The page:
Summary. The process of institutional centralization launched by Mr. Putin in a Federation currently counting 85 entities (including the Republic of Crimea and Sevastopol’) is likely to collide with the self-government aspirations, particularly by the 22 republics, because of a documented extensive presence of ethnic minority groups living in their territories. Each of them has its own constitution and legislation. But, according to the Russian Federal Law, all regional heads are to be nominated by Russian President. On the other hand, the Tatar Constitution, aimed to guarantee minority ethnic, religious, or linguistic rights, maintains President of the Republic has to be popularly elected. This situation is creating a framework, if not of legal uncertainty, at least of institutional tensions threatening to escalate, unless it would be properly addressed, also due to the specific ethno-religious features of Republics, particularly Tatarstan and Bashkortostan.
The Republic of Tatarstan, along with its wealthy mineral deposits, strong production, highly skilled labour force, has one of the powerful and varied regional economies in Russia and a solid financial stability, too. Tatarstan is also deemed as a model for successful economic development. The Republic of Bashkortostan, a region bordering Siberia, since Soviet times has based its economy on oil, adding more recently the chemical and energy systems. Bashkir President is known for his technocratic and reformist line, with a spotlight on foreign investment. Both republics are regarded as a model of winning multiethnic states, mainly for the ability to bring together Christians and Muslims to live peacefully.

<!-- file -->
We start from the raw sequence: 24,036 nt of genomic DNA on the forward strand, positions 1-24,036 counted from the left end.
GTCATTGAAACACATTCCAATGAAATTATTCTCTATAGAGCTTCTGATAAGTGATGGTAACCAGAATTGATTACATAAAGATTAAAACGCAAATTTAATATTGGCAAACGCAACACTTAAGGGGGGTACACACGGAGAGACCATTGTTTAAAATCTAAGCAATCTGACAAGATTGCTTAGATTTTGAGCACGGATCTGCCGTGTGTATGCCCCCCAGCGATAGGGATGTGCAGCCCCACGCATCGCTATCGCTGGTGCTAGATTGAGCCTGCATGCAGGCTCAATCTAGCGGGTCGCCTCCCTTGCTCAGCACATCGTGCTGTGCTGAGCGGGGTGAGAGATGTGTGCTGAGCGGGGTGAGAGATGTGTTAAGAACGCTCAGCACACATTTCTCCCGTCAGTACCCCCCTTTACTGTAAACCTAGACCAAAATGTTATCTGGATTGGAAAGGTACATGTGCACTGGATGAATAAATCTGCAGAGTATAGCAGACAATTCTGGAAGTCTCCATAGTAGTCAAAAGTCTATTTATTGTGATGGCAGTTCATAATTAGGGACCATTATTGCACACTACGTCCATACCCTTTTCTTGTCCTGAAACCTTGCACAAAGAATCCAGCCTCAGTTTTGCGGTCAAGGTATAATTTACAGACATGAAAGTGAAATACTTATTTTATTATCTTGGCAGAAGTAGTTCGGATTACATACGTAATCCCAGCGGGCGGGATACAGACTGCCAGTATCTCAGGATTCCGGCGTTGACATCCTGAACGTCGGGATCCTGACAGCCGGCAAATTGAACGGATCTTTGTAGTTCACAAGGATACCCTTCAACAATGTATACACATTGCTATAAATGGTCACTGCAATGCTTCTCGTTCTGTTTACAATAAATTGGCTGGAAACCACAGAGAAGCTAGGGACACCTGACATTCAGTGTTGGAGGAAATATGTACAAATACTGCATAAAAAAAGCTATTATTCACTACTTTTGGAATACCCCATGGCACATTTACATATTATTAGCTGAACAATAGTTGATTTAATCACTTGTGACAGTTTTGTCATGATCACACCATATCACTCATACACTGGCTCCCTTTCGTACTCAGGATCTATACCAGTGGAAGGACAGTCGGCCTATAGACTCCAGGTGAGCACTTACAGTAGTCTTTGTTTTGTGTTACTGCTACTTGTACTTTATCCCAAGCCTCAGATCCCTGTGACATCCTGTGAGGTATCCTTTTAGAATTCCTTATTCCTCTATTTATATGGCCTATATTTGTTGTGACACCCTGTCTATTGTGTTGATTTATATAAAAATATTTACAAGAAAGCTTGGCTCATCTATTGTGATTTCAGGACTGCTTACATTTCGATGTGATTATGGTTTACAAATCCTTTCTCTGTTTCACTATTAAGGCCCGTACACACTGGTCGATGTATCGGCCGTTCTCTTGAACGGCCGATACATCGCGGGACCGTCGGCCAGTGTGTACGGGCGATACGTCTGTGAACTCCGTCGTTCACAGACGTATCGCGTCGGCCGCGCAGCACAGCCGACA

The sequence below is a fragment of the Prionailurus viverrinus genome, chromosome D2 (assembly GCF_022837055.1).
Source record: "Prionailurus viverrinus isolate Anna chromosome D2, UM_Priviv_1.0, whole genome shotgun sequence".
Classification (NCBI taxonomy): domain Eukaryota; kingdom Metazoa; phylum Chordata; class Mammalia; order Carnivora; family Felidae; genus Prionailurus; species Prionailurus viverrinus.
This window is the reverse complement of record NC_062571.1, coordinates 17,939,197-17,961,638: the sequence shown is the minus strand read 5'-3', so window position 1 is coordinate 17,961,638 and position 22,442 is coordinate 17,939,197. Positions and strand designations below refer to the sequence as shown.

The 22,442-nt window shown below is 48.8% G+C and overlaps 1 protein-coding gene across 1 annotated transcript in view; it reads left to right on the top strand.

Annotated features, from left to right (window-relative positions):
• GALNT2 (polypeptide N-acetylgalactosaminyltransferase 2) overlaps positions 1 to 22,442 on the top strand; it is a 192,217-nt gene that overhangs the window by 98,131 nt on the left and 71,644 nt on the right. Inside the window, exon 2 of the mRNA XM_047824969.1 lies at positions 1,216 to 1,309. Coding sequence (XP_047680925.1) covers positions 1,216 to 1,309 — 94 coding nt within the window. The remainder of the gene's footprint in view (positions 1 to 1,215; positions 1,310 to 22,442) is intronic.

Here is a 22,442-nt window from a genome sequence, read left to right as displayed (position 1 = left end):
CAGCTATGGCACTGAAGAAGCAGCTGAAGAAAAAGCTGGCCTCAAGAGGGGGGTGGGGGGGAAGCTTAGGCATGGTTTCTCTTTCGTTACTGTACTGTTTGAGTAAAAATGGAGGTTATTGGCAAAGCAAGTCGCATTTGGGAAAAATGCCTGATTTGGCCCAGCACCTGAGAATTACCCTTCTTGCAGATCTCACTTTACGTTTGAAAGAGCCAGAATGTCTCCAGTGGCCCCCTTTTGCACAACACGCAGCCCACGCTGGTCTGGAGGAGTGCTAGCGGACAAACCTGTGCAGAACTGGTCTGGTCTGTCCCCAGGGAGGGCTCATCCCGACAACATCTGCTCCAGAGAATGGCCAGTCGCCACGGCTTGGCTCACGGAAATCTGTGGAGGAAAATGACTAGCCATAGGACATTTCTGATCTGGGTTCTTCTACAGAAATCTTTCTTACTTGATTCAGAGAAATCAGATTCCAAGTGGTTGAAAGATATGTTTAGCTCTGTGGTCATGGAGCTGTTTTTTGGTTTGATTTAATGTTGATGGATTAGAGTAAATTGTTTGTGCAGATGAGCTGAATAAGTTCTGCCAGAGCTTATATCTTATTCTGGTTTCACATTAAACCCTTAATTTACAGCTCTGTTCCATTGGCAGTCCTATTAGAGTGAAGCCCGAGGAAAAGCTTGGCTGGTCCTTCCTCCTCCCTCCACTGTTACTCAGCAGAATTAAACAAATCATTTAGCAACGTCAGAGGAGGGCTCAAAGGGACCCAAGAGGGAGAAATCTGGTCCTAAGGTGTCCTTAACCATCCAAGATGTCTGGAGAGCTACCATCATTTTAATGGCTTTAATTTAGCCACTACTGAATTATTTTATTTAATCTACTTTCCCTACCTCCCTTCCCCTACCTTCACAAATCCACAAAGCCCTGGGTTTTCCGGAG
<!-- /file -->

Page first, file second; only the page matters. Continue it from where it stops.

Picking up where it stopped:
Definitely, a cultural, religious, and economic recovery is going through Tatarstan and Bashkortostan people. Obviously, given the peculiarities offered by the post-Soviet times, difficulties and problems, especially for the previous republic, contrast a cautious optimism.
Moscow concerns give substance to the ghost of never vanished pan-Turkism, since Tatarstan still has relevant independence movements, with a mix of nationalist ideals and religious revival, but all of them with features of peaceful struggle and never extremist.
The traditional theological school of law among Muslims of the region is the Hanafī one, and the gradual presence of Salafis in the Ural region is regarded by many (though disputed by others) as a source of rampant extremism. Certainly, fighting a school of thought, as far as deemed extreme, by demonizing its adherents on behalf of the primacy of a school referred to as ”traditional”, has not resulted in considerable aftermath. The Russian Federation should undertake to recognize and to spread among Tatarstan and Bashkortostan population the value of ethnic and religious coexistence underpinning the Russian Federation concept in the post-Communist era.
Keywords: Tatarstan, Bashkortostan, Russian Federation, Putin, centralization, self-government, ethnic minority, Ufa, Kazan, Moscow, pan-Turkism, nationalism, independence movements, Hanafī Islam, Salafism
* Architect, independent scholar of Political Islam, writer, director and manager of the website www.islamicworld.it